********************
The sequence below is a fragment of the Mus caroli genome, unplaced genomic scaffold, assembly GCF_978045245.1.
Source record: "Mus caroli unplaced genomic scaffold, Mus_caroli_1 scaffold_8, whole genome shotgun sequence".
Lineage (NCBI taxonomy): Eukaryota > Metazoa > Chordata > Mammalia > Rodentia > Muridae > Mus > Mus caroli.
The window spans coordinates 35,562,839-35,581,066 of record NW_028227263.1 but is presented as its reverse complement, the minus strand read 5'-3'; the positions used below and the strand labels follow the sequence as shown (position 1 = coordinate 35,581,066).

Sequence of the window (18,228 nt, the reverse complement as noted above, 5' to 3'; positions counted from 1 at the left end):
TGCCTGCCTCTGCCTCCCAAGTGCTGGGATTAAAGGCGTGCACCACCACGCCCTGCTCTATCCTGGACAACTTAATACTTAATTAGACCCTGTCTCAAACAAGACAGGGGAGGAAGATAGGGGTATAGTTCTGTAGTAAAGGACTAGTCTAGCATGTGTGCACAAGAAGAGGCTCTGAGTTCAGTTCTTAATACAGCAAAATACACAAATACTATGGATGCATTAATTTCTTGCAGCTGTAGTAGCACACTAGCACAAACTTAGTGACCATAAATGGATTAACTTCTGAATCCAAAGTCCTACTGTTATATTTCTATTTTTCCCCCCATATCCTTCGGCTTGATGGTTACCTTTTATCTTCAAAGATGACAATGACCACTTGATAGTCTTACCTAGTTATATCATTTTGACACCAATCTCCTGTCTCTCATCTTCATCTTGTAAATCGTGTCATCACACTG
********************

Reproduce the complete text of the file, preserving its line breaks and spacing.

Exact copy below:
The sequence below is a fragment of the Mus caroli genome, unplaced genomic scaffold, assembly GCF_978045245.1.
Source record: "Mus caroli unplaced genomic scaffold, Mus_caroli_1 scaffold_8, whole genome shotgun sequence".
Lineage (NCBI taxonomy): Eukaryota > Metazoa > Chordata > Mammalia > Rodentia > Muridae > Mus > Mus caroli.
The window spans coordinates 35,562,839-35,581,066 of record NW_028227263.1 but is presented as its reverse complement, the minus strand read 5'-3'; the positions used below and the strand labels follow the sequence as shown (position 1 = coordinate 35,581,066).

Sequence of the window (18,228 nt, the reverse complement as noted above, 5' to 3'; positions counted from 1 at the left end):
TGCCTGCCTCTGCCTCCCAAGTGCTGGGATTAAAGGCGTGCACCACCACGCCCTGCTCTATCCTGGACAACTTAATACTTAATTAGACCCTGTCTCAAACAAGACAGGGGAGGAAGATAGGGGTATAGTTCTGTAGTAAAGGACTAGTCTAGCATGTGTGCACAAGAAGAGGCTCTGAGTTCAGTTCTTAATACAGCAAAATACACAAATACTATGGATGCATTAATTTCTTGCAGCTGTAGTAGCACACTAGCACAAACTTAGTGACCATAAATGGATTAACTTCTGAATCCAAAGTCCTACTGTTATATTTCTATTTTTCCCCCCATATCCTTCGGCTTGATGGTTACCTTTTATCTTCAAAGATGACAATGACCACTTGATAGTCTTACCTAGTTATATCATTTTGACACCAATCTCCTGTCTCTCATCTTCATCTTGTAAATCGTGTCATCACACTG